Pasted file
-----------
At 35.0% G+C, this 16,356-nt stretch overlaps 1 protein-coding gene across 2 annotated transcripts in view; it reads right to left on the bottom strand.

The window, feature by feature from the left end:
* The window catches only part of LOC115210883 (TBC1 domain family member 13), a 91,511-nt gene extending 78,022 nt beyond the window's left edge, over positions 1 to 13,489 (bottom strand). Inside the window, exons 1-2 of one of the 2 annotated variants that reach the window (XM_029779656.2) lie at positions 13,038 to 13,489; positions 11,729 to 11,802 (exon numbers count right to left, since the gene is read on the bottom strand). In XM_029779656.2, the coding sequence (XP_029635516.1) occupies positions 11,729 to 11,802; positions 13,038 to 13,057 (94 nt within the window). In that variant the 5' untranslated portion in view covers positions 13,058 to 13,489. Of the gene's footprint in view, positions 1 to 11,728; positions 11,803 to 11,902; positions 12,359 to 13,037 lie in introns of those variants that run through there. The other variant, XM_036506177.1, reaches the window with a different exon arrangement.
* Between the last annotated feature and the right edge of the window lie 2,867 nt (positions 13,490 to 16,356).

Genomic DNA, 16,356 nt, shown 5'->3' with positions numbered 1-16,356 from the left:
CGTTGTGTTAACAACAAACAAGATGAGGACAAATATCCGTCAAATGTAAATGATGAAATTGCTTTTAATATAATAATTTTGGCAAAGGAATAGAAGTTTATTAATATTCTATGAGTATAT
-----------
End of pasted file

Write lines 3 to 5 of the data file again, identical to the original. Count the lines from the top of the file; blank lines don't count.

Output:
* The window catches only part of LOC115210883 (TBC1 domain family member 13), a 91,511-nt gene extending 78,022 nt beyond the window's left edge, over positions 1 to 13,489 (bottom strand). Inside the window, exons 1-2 of one of the 2 annotated variants that reach the window (XM_029779656.2) lie at positions 13,038 to 13,489; positions 11,729 to 11,802 (exon numbers count right to left, since the gene is read on the bottom strand). In XM_029779656.2, the coding sequence (XP_029635516.1) occupies positions 11,729 to 11,802; positions 13,038 to 13,057 (94 nt within the window). In that variant the 5' untranslated portion in view covers positions 13,058 to 13,489. Of the gene's footprint in view, positions 1 to 11,728; positions 11,803 to 11,902; positions 12,359 to 13,037 lie in introns of those variants that run through there. The other variant, XM_036506177.1, reaches the window with a different exon arrangement.
* Between the last annotated feature and the right edge of the window lie 2,867 nt (positions 13,490 to 16,356).

Genomic DNA, 16,356 nt, shown 5'->3' with positions numbered 1-16,356 from the left: